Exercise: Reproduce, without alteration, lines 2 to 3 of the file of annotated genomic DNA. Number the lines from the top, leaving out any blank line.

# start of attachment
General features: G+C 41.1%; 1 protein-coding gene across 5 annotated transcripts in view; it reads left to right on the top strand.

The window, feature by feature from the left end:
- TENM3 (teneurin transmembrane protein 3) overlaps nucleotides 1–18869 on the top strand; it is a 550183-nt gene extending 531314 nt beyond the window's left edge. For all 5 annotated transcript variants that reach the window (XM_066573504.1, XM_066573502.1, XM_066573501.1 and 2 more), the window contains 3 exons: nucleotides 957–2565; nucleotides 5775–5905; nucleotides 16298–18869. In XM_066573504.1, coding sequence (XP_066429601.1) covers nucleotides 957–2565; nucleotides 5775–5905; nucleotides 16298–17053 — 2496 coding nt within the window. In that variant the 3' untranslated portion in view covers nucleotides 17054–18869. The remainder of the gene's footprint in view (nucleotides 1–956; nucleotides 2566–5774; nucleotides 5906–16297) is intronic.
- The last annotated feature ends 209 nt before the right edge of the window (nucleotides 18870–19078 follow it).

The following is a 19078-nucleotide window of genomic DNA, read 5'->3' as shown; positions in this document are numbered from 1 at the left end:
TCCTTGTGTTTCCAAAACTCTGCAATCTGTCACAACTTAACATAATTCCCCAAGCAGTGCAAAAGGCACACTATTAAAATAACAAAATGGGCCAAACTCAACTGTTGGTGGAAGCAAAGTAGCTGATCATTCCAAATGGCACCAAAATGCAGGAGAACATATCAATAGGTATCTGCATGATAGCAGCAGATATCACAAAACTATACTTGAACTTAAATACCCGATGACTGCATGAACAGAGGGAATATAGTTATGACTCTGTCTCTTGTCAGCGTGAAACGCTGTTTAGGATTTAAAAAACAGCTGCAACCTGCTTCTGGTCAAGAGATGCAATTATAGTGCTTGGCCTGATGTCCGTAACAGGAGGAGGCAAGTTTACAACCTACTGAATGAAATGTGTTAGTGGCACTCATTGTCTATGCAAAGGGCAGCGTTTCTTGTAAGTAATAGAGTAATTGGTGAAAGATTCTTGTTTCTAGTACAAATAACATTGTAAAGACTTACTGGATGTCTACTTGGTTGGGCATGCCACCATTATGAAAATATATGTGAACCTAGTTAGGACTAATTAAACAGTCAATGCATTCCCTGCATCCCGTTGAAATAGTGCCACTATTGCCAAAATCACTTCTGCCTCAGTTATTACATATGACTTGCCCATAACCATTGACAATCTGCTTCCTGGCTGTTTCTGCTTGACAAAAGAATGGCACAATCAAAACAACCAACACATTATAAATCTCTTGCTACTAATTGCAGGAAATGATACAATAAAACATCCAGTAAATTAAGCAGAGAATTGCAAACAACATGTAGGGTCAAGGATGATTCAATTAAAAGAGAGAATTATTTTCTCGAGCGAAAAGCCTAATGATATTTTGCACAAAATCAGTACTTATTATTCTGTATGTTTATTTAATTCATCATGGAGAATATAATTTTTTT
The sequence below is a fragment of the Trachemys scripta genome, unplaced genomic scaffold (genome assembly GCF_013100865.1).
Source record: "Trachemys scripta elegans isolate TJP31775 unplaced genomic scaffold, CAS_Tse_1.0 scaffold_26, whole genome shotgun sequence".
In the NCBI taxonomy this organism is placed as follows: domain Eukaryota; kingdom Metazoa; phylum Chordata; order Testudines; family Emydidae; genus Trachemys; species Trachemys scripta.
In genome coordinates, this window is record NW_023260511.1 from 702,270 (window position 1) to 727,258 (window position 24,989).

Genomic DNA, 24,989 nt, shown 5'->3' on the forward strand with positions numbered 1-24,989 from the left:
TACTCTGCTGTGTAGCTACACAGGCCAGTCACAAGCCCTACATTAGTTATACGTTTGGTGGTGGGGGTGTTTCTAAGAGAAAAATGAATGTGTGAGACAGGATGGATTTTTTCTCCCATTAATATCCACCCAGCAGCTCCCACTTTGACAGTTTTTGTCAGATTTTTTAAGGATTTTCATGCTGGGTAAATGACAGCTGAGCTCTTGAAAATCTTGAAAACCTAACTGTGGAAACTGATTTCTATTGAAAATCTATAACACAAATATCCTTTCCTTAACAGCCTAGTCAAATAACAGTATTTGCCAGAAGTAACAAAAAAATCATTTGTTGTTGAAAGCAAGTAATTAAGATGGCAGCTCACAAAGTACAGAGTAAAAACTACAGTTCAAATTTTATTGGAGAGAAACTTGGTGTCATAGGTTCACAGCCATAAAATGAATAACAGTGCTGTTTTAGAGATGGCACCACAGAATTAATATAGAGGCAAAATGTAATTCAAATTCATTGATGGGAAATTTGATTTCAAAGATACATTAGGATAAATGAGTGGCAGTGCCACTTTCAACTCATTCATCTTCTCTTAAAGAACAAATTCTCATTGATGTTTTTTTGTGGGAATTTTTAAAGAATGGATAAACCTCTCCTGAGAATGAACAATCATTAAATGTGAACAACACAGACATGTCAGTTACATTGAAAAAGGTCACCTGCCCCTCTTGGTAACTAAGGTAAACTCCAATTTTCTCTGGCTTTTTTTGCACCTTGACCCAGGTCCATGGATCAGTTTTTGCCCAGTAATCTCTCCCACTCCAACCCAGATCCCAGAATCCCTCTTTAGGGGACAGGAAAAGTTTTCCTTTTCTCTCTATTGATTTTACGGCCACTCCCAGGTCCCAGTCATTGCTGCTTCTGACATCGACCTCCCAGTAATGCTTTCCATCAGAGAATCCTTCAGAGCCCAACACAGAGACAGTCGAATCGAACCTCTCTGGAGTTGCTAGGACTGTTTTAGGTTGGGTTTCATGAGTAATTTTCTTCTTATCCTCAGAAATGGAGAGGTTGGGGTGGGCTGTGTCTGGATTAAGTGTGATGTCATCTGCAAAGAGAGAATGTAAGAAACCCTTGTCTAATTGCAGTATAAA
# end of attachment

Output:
The window, feature by feature from the left end:
- TENM3 (teneurin transmembrane protein 3) overlaps nucleotides 1–18869 on the top strand; it is a 550183-nt gene extending 531314 nt beyond the window's left edge. For all 5 annotated transcript variants that reach the window (XM_066573504.1, XM_066573502.1, XM_066573501.1 and 2 more), the window contains 3 exons: nucleotides 957–2565; nucleotides 5775–5905; nucleotides 16298–18869. In XM_066573504.1, coding sequence (XP_066429601.1) covers nucleotides 957–2565; nucleotides 5775–5905; nucleotides 16298–17053 — 2496 coding nt within the window. In that variant the 3' untranslated portion in view covers nucleotides 17054–18869. The remainder of the gene's footprint in view (nucleotides 1–956; nucleotides 2566–5774; nucleotides 5906–16297) is intronic.